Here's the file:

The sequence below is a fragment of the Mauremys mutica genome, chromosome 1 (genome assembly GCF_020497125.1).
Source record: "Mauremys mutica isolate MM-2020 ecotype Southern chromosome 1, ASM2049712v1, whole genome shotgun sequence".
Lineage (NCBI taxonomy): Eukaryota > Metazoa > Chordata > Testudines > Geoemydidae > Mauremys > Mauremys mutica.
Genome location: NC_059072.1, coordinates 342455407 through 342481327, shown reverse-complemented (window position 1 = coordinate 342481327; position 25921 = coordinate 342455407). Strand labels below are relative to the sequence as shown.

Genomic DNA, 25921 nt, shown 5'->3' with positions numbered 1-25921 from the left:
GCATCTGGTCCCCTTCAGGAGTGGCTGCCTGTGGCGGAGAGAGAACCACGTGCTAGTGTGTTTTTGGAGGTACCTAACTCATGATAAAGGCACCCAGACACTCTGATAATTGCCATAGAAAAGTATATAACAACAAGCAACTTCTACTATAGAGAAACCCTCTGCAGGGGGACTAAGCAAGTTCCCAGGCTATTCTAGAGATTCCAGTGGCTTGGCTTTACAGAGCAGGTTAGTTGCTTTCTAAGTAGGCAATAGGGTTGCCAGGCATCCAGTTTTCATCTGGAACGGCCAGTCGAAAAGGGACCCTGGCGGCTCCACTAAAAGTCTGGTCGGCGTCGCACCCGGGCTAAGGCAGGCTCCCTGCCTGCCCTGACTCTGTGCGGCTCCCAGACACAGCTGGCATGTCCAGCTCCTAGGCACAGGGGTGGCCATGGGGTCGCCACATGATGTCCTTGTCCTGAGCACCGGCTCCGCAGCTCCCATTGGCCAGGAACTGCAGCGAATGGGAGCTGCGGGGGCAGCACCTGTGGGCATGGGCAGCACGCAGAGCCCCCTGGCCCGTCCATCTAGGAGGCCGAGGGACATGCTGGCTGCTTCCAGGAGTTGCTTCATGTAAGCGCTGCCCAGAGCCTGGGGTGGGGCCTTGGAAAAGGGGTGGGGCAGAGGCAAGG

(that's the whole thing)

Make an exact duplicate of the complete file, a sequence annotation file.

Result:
The sequence below is a fragment of the Mauremys mutica genome, chromosome 1 (genome assembly GCF_020497125.1).
Source record: "Mauremys mutica isolate MM-2020 ecotype Southern chromosome 1, ASM2049712v1, whole genome shotgun sequence".
Lineage (NCBI taxonomy): Eukaryota > Metazoa > Chordata > Testudines > Geoemydidae > Mauremys > Mauremys mutica.
Genome location: NC_059072.1, coordinates 342455407 through 342481327, shown reverse-complemented (window position 1 = coordinate 342481327; position 25921 = coordinate 342455407). Strand labels below are relative to the sequence as shown.

Genomic DNA, 25921 nt, shown 5'->3' with positions numbered 1-25921 from the left:
GCATCTGGTCCCCTTCAGGAGTGGCTGCCTGTGGCGGAGAGAGAACCACGTGCTAGTGTGTTTTTGGAGGTACCTAACTCATGATAAAGGCACCCAGACACTCTGATAATTGCCATAGAAAAGTATATAACAACAAGCAACTTCTACTATAGAGAAACCCTCTGCAGGGGGACTAAGCAAGTTCCCAGGCTATTCTAGAGATTCCAGTGGCTTGGCTTTACAGAGCAGGTTAGTTGCTTTCTAAGTAGGCAATAGGGTTGCCAGGCATCCAGTTTTCATCTGGAACGGCCAGTCGAAAAGGGACCCTGGCGGCTCCACTAAAAGTCTGGTCGGCGTCGCACCCGGGCTAAGGCAGGCTCCCTGCCTGCCCTGACTCTGTGCGGCTCCCAGACACAGCTGGCATGTCCAGCTCCTAGGCACAGGGGTGGCCATGGGGTCGCCACATGATGTCCTTGTCCTGAGCACCGGCTCCGCAGCTCCCATTGGCCAGGAACTGCAGCGAATGGGAGCTGCGGGGGCAGCACCTGTGGGCATGGGCAGCACGCAGAGCCCCCTGGCCCGTCCATCTAGGAGGCCGAGGGACATGCTGGCTGCTTCCAGGAGTTGCTTCATGTAAGCGCTGCCCAGAGCCTGGGGTGGGGCCTTGGAAAAGGGGTGGGGCAGAGGCAAGG